Britsoft Focus: Firesprite and The Persistence

By Rich Stanton on at

Welcome to Britsoft Focus. This is a weekly series from Kotaku UK that focuses on the British development scene, from single-person projects to world-straddling studio blockbusters. You can find previous entries here.

I’ve said it before, but the more traditional VR experiences don’t really do it for me. There’s something about putting on that headset and just playing a shooter that I don’t enjoy. I like climbing mountains in VR; hang-gliding over great vistas; seeing stuff I’ll probably never get close to in real life. Not having my face eaten by a snot beast. So it was rather a surprise that The Persistence, a VR horror title, ended up both taking me out of my comfort zone and showing that — with some smart changes to what it expects of players — a more traditional experience can take a new form.

The Persistence is being developed by Firesprite, one of several studios to rise from the ashes of Sony Liverpool. “We knew we wanted to do a VR game,” says lead designer Alex Moore. “The studio has very close ties to Sony from when it used to be Sony Liverpool, and when that got closed... is that the right term? Then some of the directors split off and founded Firesprite, some of them made Playrise and few other splinter groups.”


VR is still in its earliest stages as a consumer product, and many developers are working on their first title, but Firesprite was able to get in early with PSVR and develop one of the launch titles. “Graeme Ankers who’s our managing director continued closed ties with Sony,” says Moore, “got talking to Sony Japan, we did launch title The Playroom for PS4 to promote the camera and continued that work into Playroom VR [...] and then from there on we just sort of found ourselves stationed as people that knew VR and we wanted to just see what we could do with our own IP.”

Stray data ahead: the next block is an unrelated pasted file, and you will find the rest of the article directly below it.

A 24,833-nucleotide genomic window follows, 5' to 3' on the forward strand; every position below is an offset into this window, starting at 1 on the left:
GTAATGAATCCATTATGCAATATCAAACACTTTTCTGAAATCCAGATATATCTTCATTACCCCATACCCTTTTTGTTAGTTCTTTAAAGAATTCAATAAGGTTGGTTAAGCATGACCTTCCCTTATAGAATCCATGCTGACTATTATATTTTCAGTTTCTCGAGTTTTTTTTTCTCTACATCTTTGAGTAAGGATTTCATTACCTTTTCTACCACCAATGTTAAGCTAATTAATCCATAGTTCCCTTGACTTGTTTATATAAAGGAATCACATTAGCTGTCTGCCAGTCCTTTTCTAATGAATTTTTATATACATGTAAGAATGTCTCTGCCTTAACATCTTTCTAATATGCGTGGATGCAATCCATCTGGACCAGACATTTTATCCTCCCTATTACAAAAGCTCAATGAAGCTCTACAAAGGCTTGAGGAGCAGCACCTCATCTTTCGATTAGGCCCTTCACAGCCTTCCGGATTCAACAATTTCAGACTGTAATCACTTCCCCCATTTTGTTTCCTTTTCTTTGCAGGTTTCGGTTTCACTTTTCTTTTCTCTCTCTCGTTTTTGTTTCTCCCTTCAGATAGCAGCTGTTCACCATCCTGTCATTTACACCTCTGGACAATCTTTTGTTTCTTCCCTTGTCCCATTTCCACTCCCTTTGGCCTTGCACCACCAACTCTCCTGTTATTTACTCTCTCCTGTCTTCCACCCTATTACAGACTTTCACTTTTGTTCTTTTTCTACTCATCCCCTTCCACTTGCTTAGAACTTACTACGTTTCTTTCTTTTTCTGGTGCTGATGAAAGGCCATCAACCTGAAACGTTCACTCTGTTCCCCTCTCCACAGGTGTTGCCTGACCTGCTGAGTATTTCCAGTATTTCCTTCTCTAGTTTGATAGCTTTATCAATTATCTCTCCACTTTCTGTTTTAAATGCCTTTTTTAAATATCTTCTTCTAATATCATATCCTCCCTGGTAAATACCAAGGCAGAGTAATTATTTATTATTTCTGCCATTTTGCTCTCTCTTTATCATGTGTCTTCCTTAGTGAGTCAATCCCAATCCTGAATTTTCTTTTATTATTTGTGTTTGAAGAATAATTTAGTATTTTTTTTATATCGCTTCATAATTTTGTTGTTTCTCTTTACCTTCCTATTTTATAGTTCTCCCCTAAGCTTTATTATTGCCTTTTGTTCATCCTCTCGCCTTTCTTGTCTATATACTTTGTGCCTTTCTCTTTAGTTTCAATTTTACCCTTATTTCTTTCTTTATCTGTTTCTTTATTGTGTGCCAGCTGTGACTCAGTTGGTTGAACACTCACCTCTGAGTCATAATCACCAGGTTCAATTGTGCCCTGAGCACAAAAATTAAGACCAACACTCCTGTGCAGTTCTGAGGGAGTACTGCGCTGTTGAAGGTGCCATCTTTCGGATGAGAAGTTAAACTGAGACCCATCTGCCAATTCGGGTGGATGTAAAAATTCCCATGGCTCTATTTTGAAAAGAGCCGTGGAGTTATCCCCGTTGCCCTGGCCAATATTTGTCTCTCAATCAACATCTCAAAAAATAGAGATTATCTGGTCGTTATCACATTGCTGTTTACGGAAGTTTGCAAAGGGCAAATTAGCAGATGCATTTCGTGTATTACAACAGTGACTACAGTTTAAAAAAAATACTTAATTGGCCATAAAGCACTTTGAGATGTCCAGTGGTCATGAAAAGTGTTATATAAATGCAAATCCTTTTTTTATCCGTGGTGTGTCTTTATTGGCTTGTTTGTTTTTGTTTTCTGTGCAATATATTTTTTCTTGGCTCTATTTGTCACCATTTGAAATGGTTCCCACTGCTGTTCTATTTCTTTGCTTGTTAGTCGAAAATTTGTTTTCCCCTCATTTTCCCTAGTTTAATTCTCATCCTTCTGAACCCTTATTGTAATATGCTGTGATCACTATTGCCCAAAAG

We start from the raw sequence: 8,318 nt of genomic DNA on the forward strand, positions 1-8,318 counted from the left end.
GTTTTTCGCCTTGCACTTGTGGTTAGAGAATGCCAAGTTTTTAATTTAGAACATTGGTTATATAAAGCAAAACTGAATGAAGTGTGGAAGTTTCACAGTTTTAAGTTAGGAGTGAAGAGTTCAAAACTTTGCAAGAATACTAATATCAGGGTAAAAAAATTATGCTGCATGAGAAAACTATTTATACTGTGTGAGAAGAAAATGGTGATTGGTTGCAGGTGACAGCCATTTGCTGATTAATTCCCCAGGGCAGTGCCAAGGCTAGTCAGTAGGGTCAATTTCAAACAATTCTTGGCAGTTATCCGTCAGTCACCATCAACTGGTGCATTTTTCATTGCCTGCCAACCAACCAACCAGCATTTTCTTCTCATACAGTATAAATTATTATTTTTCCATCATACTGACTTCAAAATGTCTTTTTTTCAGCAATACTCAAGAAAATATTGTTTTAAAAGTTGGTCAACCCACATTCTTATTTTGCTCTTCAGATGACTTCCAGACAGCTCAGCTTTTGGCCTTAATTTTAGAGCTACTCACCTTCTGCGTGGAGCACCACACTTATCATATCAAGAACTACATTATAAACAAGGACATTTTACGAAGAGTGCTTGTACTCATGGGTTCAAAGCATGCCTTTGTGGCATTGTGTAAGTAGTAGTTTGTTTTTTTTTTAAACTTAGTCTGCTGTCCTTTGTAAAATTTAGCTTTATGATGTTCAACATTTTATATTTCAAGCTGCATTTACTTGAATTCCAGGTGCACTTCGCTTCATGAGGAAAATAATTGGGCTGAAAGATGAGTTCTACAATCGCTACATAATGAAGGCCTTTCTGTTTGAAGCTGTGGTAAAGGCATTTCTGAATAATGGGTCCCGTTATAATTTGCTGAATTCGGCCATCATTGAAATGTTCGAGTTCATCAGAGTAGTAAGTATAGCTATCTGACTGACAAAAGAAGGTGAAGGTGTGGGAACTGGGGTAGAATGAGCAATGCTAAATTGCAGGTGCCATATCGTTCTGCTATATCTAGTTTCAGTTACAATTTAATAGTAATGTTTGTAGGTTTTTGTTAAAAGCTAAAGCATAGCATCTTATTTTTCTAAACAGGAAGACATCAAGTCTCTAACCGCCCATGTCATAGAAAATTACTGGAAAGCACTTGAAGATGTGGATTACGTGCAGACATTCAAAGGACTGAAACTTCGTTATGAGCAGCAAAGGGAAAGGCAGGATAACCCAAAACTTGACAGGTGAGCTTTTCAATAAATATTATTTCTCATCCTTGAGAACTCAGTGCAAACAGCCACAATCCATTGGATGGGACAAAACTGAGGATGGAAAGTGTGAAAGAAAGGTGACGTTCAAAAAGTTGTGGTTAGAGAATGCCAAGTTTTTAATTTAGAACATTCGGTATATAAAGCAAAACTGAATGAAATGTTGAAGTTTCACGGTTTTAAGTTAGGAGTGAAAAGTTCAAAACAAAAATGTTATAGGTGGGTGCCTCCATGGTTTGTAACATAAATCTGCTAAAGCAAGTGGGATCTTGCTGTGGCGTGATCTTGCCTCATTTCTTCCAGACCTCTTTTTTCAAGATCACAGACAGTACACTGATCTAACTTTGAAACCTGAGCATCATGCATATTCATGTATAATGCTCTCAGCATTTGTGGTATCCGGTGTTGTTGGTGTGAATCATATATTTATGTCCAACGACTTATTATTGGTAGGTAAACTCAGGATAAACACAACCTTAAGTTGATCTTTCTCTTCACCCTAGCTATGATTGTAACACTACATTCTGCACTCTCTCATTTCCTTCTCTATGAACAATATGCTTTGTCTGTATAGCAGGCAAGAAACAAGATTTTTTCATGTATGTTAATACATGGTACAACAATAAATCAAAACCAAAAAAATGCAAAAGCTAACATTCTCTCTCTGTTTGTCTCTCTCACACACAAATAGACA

As well as Playroom, Firesprite had developed Run Sackboy Run on mobile and Vita, and this gave the studio something of a runway to develop and pitch various ideas before choosing one as its next project. “We got about six months to ourselves,” says Moore. “This whole group of us just to do a load of prototypes, and The Persistence was the one that stuck.”

Lots of VR titles don’t do especially well in screenshots, and you’d be forgiven for thinking that The Persistence looks like a ‘normal’ firstperson horror game. In fact I found the experience much more like a cross between a board game and a video game, thanks to an unusual mix of styles. First of all, this is a slow-paced game that’s more about sneak-attacking enemies than confronting them, and avoiding dead ends. Secondly, you’re doing this with the verbal assistance of up to two other players who are following your game on an app that shows a top-down view of the ship. And third is that the ship is procedurally-generated anew for each playthrough.

We’ll go over all of this but the decision to make the ship’s interior procedural is immediately going against the grain of much current VR work. Developers really want control in VR, and for good reasons like being able to direct a player’s eyes, knowing what they’re looking at, and being able to serve-up visual set-pieces that run like clockwork.